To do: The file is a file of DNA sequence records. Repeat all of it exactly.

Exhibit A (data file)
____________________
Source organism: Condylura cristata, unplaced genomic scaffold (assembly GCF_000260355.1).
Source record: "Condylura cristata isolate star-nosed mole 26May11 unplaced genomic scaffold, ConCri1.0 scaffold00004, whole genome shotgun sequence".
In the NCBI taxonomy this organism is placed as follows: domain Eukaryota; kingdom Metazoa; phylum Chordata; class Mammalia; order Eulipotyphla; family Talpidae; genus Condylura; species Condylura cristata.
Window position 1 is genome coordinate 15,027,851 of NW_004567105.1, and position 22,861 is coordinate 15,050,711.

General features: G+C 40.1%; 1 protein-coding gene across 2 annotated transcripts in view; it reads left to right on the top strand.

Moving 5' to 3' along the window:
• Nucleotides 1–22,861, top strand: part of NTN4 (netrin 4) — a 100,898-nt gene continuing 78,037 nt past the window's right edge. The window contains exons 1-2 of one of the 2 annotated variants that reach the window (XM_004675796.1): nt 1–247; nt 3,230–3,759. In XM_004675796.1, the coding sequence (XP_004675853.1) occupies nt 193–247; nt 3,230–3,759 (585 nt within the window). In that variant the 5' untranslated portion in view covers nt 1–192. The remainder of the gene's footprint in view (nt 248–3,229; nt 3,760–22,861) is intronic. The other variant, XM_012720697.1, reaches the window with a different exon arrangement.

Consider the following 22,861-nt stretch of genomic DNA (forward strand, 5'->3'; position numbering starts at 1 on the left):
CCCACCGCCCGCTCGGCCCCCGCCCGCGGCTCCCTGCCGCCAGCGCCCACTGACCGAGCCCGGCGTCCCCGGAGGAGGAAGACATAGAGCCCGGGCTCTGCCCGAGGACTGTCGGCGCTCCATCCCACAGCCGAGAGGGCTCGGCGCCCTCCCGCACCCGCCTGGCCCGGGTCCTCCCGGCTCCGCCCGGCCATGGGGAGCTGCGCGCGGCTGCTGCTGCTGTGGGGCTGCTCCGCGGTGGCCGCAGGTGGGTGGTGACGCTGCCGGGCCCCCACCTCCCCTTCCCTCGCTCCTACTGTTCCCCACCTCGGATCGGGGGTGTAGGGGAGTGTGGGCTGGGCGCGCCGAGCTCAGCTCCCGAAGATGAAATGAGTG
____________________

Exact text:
Source organism: Condylura cristata, unplaced genomic scaffold (assembly GCF_000260355.1).
Source record: "Condylura cristata isolate star-nosed mole 26May11 unplaced genomic scaffold, ConCri1.0 scaffold00004, whole genome shotgun sequence".
In the NCBI taxonomy this organism is placed as follows: domain Eukaryota; kingdom Metazoa; phylum Chordata; class Mammalia; order Eulipotyphla; family Talpidae; genus Condylura; species Condylura cristata.
Window position 1 is genome coordinate 15,027,851 of NW_004567105.1, and position 22,861 is coordinate 15,050,711.

General features: G+C 40.1%; 1 protein-coding gene across 2 annotated transcripts in view; it reads left to right on the top strand.

Moving 5' to 3' along the window:
• Nucleotides 1–22,861, top strand: part of NTN4 (netrin 4) — a 100,898-nt gene continuing 78,037 nt past the window's right edge. The window contains exons 1-2 of one of the 2 annotated variants that reach the window (XM_004675796.1): nt 1–247; nt 3,230–3,759. In XM_004675796.1, the coding sequence (XP_004675853.1) occupies nt 193–247; nt 3,230–3,759 (585 nt within the window). In that variant the 5' untranslated portion in view covers nt 1–192. The remainder of the gene's footprint in view (nt 248–3,229; nt 3,760–22,861) is intronic. The other variant, XM_012720697.1, reaches the window with a different exon arrangement.

Consider the following 22,861-nt stretch of genomic DNA (forward strand, 5'->3'; position numbering starts at 1 on the left):
CCCACCGCCCGCTCGGCCCCCGCCCGCGGCTCCCTGCCGCCAGCGCCCACTGACCGAGCCCGGCGTCCCCGGAGGAGGAAGACATAGAGCCCGGGCTCTGCCCGAGGACTGTCGGCGCTCCATCCCACAGCCGAGAGGGCTCGGCGCCCTCCCGCACCCGCCTGGCCCGGGTCCTCCCGGCTCCGCCCGGCCATGGGGAGCTGCGCGCGGCTGCTGCTGCTGTGGGGCTGCTCCGCGGTGGCCGCAGGTGGGTGGTGACGCTGCCGGGCCCCCACCTCCCCTTCCCTCGCTCCTACTGTTCCCCACCTCGGATCGGGGGTGTAGGGGAGTGTGGGCTGGGCGCGCCGAGCTCAGCTCCCGAAGATGAAATGAGTG